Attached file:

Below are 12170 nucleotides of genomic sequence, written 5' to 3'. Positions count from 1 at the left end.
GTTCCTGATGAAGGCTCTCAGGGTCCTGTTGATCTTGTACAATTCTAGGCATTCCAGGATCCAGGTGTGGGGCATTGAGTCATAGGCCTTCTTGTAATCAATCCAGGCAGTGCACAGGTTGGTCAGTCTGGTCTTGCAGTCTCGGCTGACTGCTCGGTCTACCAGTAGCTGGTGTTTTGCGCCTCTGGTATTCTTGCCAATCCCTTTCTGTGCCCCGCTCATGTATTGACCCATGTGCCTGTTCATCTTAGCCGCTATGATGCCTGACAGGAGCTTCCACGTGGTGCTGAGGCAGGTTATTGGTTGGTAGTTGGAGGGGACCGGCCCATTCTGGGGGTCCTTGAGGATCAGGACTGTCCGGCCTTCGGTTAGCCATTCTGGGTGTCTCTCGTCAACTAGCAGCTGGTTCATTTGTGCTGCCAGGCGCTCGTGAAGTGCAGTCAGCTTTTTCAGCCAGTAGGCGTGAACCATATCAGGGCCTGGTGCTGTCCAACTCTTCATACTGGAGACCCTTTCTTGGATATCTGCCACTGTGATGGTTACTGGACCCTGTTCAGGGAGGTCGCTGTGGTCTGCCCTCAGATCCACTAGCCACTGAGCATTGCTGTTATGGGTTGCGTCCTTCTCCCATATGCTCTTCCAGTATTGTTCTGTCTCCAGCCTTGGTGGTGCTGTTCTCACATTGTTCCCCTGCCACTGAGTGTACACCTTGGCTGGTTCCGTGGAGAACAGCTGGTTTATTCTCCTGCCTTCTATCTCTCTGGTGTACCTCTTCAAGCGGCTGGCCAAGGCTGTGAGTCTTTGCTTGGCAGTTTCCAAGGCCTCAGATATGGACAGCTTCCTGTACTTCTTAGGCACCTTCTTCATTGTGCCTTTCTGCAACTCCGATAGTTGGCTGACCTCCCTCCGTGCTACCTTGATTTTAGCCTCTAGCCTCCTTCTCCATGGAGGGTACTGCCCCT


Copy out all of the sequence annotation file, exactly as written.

Below are 12170 nucleotides of genomic sequence, written 5' to 3'. Positions count from 1 at the left end.
GTTCCTGATGAAGGCTCTCAGGGTCCTGTTGATCTTGTACAATTCTAGGCATTCCAGGATCCAGGTGTGGGGCATTGAGTCATAGGCCTTCTTGTAATCAATCCAGGCAGTGCACAGGTTGGTCAGTCTGGTCTTGCAGTCTCGGCTGACTGCTCGGTCTACCAGTAGCTGGTGTTTTGCGCCTCTGGTATTCTTGCCAATCCCTTTCTGTGCCCCGCTCATGTATTGACCCATGTGCCTGTTCATCTTAGCCGCTATGATGCCTGACAGGAGCTTCCACGTGGTGCTGAGGCAGGTTATTGGTTGGTAGTTGGAGGGGACCGGCCCATTCTGGGGGTCCTTGAGGATCAGGACTGTCCGGCCTTCGGTTAGCCATTCTGGGTGTCTCTCGTCAACTAGCAGCTGGTTCATTTGTGCTGCCAGGCGCTCGTGAAGTGCAGTCAGCTTTTTCAGCCAGTAGGCGTGAACCATATCAGGGCCTGGTGCTGTCCAACTCTTCATACTGGAGACCCTTTCTTGGATATCTGCCACTGTGATGGTTACTGGACCCTGTTCAGGGAGGTCGCTGTGGTCTGCCCTCAGATCCACTAGCCACTGAGCATTGCTGTTATGGGTTGCGTCCTTCTCCCATATGCTCTTCCAGTATTGTTCTGTCTCCAGCCTTGGTGGTGCTGTTCTCACATTGTTCCCCTGCCACTGAGTGTACACCTTGGCTGGTTCCGTGGAGAACAGCTGGTTTATTCTCCTGCCTTCTATCTCTCTGGTGTACCTCTTCAAGCGGCTGGCCAAGGCTGTGAGTCTTTGCTTGGCAGTTTCCAAGGCCTCAGATATGGACAGCTTCCTGTACTTCTTAGGCACCTTCTTCATTGTGCCTTTCTGCAACTCCGATAGTTGGCTGACCTCCCTCCGTGCTACCTTGATTTTAGCCTCTAGCCTCCTTCTCCATGGAGGGTACTGCCCCT